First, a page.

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  • Author or Editor: J. Prasad x
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Abstract  

This is a report of simple estimations of natural thorium in low level effluents generated during the reprocessing of irradiated Th/ThO2 rods for the recovery of233U. The method involved co-precipitation of thorium with ceric iodate at pH 1.29±0.01 and subsequent photometric determination. Conditions were optimised to eliminate the interferences of other ions present in the effluent. Approximately 15 mg each of phosphate, fluoride, and sulphate, 10 mg of iron, and 300 g zirconium did not interfere in the estimation of 2–5 g Th/100 ml of the effluent. Average thorium recovery was around 101.9%±2.6% when nearly 10 g of thorium were spiked.

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Abstract  

Thermal decomposition studies of 2,3,5-triphenyl tetrazolium halochromates have been carried out upto 1000°C at a linear heating rate of 10 deg·min−1. The complexes undergo two stage decomposition. First one corresponds to the redox decomposition of the complex along with the loss of a phenyl halide molecule and 3/2 mol of oxygen. While, the second step corresponds to the oxidation of the formazan type structure formed in the first step. The first step decomposition follows diffusion controlled reaction mechanism in a sphere governed by the equationg(α)=[1−(1−α)1/3]2. Activation energy and pre-exponential factors have been determined by Coats-Redfern model and Dixit-Ray model. Activation energy decreases as the electronegativity of the halide ion decreases.

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The free and agar immobilized cells of Nocardia globerula NHB-2 having nitrilase (EC 3.5.5.1) activity were used to catalyse the transformation of benzonitrile to benzoic acid. The whole cells of N. globerula NHB-2 were immobilized in agar which exhibited maximum conversion of benzonitrile to benzoic acid in 0.1 M potassium phosphate buffer pH 7.5 (free cells) 8.0 (immobilized cells), temperature 40 °C, cells 2 mg dcm ml −1 reaction mixture and benzonitrile (4% v/v) in 4 h (free cells). The effect of temperature on the stability of nitrilase was studied and cells retained 100% activity at 30 °C and lost 50% activity at 40 °C. In a fed batch mode of reaction 108 and 84 gl −1 benzoic acid was produced using free and agar entrapped cells (2 g dcm). The agar immobilized cells were recycled up to three times and 80, 62, 20 gl −1 benzoic acid was again produced respectively in each of three cycles and a total 244 g benzoic acid was produced by recycling the same mass of immobilized biocatalyst.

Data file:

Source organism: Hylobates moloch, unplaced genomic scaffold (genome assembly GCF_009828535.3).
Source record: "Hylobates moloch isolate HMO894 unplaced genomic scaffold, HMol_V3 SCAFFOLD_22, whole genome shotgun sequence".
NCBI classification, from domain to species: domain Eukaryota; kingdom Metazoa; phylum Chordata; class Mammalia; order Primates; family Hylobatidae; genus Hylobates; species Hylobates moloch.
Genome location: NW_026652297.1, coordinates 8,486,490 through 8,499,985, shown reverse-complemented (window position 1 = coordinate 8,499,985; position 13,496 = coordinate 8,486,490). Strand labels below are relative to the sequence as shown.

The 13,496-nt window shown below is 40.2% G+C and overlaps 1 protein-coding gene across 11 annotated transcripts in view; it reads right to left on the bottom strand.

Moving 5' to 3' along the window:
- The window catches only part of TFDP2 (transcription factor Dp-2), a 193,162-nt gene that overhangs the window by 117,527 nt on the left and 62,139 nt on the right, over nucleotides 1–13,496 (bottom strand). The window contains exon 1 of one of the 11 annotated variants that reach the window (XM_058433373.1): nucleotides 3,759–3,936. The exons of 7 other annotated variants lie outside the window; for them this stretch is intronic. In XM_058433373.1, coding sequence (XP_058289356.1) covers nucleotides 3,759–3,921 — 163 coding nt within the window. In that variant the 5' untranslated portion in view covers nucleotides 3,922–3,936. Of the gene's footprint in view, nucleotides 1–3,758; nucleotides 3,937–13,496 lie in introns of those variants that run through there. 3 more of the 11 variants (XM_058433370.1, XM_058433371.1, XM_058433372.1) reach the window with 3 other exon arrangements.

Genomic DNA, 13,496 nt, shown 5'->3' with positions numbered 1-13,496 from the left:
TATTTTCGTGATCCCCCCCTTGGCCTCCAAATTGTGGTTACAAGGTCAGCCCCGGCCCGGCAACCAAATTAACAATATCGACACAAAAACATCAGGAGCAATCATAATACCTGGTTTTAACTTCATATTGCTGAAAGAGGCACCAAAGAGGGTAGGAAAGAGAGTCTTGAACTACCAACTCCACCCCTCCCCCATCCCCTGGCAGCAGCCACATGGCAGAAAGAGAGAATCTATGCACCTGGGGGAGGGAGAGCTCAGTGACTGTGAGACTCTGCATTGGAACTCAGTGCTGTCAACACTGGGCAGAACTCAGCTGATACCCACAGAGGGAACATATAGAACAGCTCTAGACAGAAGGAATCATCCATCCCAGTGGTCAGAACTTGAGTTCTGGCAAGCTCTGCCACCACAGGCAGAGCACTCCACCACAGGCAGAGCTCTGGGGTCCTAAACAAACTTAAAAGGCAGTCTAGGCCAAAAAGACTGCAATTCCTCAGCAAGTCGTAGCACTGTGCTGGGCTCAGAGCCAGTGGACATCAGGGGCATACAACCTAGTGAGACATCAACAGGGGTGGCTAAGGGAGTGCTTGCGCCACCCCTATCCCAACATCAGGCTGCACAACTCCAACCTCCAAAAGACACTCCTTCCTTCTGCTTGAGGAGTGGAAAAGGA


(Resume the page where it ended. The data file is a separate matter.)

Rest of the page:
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Abstract  

The paper describes a new transient hot wire instrument which employs 25.4 μm diameter tantalum wire with an insulating tantalum pentoxide coating. This hot-wire cell with a thin insulating layer is suitable for measurement of the thermal conductivity and the thermal diffusivity of electrically conducting and polar liquids. This instrument has been used for experimental measurement of the thermal conductivity and the thermal diffusivity of poly(acrylic acid) solution (50 mass%) in the temperature range of 299 to 368 K at atmospheric pressure. The thermal conductivity data is estimated to be accurate within ±4%. Thermal diffusivity measurements have a much higher uncertainty (±30%) and need further refinement.

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Abstract